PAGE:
New Hampshire Entrepreneur Reaches Verbal Agreement to Acquire Smuttynose

How much is a distressed craft brewery worth in 2018? Somewhere north of $8.25 million, if the scene at New Hampshire’s Smuttynose Brewing earlier today is any indication.

An auction run by James R. St. Jean Auctioneers for Smuttynose ended with the company’s banker, Provident Bank, reclaiming the brewery for $8.25 million on Friday afternoon. Immediately after the auction concluded, Norman Rice, a local tech entrepreneur, approached the bank about purchasing the Portsmouth-based company.

Speaking to Brewbound, Rice said he had reached a verbal agreement with Provident Bank to acquire the Smuttynose assets for an undisclosed sum.

Here’s how things shook out:

Provident Bank had put Smuttynose’s Hampton-based production facility on Towle Farm and neighboring Hayseed Restaurant on the auction block with hopes of recouping at least $10 million. However, after initially failing to get a buyer at the $10 million asking price, auctioneer Jim St. Jean began the bidding process at $6 million. Things stalled at $8.1 million and, after consulting with Provident Bank president Chuck Withee, St. Jean said the bank would accept an offer of $8.25 million.

“Anybody?” St. Jean asked. “At eight two fifty, you’re going to own yourself a brewery. Anybody? Eight two fifty? Eight million two hundred and fifty thousand dollars. Anybody?”

But there were no takers.

Derek Durbin (left) and Norman Rice

So the bank took the brewery back for $8.25 million and began to field numerous offers from bidders following the conclusion of the auction. That’s when Rice, who serves as the chief marketing, development and product operations officer for Extreme Networks, reached a verbal agreement to purchase the brewery.

“We’ll be finalizing that shortly,” Rice told Brewbound. “This is more like a private sale now.”

“It appears things are heading in a positive direction,” added Derek Durbin, Rice’s attorney. “It still needs to be put in writing and signed, so until then, it’s not a done deal. But verbally speaking there’s an agreement that’s been reached in principle.”

In the meantime, Provident Bank will continue to field offers for the brewery, and it’s “business as usual” for Smuttynose, brewery spokesperson Barbara MacLeod told Brewbound.

Rice declined to share his offer for the brewery other than to say it was more than the $8.25 million the bank had offered the brewery for during the auction. He added that Smuttynose would be his “first direct” purchase in the beer space.

According to Rice’s bio on the Extreme Networks website, he previously worked in private equity as an operating partner with Marlin Equity, and as a managing director for the New Castle Capital group.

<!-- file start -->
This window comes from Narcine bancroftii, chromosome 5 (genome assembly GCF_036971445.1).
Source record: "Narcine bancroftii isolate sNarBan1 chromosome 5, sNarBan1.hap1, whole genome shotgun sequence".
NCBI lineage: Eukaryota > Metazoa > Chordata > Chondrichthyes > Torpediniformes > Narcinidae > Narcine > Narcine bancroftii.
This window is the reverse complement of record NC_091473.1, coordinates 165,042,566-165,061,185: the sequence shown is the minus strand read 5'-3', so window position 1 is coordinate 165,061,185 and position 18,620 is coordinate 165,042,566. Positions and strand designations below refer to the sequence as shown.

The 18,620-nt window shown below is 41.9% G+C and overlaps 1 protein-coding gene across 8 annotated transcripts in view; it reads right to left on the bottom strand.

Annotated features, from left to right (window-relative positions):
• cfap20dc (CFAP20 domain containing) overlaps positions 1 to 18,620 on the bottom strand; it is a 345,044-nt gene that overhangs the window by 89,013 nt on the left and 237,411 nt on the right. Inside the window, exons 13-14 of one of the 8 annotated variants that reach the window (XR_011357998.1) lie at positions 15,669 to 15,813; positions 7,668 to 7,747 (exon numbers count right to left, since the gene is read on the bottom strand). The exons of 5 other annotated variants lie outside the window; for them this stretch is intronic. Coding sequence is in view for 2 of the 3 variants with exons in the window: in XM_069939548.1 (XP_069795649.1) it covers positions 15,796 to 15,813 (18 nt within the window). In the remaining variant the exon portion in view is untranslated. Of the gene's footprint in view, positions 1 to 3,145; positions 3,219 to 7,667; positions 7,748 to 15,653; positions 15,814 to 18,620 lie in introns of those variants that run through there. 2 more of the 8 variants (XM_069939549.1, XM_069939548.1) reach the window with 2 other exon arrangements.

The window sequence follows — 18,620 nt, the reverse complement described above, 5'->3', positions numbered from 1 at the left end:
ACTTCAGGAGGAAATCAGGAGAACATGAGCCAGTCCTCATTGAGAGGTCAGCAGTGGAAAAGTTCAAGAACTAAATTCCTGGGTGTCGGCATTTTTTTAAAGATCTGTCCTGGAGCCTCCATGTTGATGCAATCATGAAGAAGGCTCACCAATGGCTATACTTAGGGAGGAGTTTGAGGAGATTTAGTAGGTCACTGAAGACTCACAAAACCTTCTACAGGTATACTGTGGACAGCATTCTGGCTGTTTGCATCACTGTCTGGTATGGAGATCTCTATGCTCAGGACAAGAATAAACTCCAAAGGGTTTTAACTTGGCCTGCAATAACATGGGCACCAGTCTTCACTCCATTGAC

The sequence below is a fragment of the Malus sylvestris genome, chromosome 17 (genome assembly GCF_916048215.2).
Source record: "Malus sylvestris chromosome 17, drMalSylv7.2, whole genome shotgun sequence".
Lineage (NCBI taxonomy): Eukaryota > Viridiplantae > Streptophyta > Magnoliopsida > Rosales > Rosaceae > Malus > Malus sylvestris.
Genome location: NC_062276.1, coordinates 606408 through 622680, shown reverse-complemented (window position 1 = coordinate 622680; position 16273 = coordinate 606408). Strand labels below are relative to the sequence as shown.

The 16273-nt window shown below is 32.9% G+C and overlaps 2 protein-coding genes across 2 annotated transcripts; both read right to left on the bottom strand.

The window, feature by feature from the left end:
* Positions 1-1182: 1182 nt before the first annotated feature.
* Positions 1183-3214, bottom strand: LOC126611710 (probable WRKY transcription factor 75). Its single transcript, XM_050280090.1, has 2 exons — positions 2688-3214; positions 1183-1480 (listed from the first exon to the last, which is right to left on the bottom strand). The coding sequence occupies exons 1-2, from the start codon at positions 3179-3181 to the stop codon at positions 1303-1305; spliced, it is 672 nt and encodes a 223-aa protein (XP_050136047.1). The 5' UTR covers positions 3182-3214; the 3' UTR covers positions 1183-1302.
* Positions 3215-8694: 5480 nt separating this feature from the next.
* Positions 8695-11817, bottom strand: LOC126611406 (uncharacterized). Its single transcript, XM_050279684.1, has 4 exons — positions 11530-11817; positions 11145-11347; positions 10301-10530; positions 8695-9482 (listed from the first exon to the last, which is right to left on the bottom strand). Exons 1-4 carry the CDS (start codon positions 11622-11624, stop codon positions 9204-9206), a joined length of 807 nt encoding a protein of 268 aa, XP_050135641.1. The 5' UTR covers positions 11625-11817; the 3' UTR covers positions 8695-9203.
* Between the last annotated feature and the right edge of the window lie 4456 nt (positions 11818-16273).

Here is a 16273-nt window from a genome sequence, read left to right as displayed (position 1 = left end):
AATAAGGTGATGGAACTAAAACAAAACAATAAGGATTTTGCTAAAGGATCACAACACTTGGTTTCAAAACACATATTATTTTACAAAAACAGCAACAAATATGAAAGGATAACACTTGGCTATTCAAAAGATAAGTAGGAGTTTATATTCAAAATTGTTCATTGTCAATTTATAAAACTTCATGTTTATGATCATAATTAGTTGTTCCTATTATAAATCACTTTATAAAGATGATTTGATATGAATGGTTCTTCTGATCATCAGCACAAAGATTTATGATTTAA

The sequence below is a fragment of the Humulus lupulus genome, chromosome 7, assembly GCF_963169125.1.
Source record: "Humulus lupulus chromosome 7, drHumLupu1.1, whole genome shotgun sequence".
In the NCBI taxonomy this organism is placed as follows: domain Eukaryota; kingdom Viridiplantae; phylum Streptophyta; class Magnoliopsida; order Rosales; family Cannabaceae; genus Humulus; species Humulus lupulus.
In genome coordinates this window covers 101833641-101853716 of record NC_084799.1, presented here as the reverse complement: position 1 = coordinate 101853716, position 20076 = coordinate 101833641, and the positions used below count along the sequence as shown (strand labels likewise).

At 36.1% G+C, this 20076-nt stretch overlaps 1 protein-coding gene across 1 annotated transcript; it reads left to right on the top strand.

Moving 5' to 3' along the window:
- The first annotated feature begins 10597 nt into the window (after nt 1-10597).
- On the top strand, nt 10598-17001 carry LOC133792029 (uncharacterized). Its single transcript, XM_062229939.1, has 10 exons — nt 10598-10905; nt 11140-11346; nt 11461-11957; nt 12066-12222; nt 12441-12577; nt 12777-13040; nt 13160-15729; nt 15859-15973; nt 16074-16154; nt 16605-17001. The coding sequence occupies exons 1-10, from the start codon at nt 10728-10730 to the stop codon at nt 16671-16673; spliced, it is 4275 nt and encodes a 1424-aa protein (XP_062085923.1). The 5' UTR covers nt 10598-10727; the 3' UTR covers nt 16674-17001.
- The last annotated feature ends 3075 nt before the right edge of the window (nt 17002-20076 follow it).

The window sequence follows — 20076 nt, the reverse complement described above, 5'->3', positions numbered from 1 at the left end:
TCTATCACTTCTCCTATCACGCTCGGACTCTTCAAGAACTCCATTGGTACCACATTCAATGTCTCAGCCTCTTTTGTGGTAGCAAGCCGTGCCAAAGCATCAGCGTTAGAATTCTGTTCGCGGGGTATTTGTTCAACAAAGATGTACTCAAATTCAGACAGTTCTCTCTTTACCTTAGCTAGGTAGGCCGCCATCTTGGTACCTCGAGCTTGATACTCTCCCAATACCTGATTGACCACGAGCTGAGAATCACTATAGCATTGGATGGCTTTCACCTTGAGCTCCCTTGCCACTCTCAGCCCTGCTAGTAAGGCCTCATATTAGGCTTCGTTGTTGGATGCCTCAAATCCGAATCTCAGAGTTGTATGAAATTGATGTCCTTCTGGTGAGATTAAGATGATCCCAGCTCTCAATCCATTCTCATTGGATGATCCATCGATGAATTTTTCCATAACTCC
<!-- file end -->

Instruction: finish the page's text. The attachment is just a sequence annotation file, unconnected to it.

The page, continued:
If Rice is successful in acquiring Smuttynose, he said the brand would live on.

“I love the brand,” he said. “We see a lot of potential in what we can do with this brand and the different assets that are a part of it. Smuttynose would continue — 100 percent.”

Rice added that he would be open to working with former owner Peter Egelston, who had previously offered to help a new buyer with the brewery’s transition.“We’re local folks,” Rice said. “We know the folks who work here, and we believe a lot in the brand and the technology and the platform that they put together. So we’re completely open to, and want to work with, and really frankly need to work with a lot of the folks not just in a transition — it’s going to be a smooth transition — but to really reinvigorate this brand. We have to get it back up and running and moving and producing assets as opposed to taking on water.”

The auction for the 24-year-old craft brewery was announced in mid-January. At the time, Egelston cited overleveraging of investments and missed growth projections due increasing competition from fellow craft brewers for the foreclosure.

Issues for the company apparently started following an investment to build a 32,000 sq. ft., LEED-certified gold facility with a capacity to produce 75,000 barrels. However, Smuttynose was only able to fill about 50 percent of that capacity. The company’s sales declined 8 percent in 2016 to 48,000 barrels, and the James R. St. Jean Auctioneers listing for brewery tabbed 2017’s production at 35,000 barrels.

Before the auction Egelston and partner, Joanne Francis, shared hugs with friends and employees as St. Jean read a letter that the couple penned.

“Despite the circumstances that led to today’s auction, we are proud of what we and our dedicated staff accomplished over the past 25 years and proud of what we built here,” they wrote.

Under towering steel tanks, Egelston and Francis, among a group of Smuttynose employees and supporters, watched the auction unfold. They embraced and shed tears.

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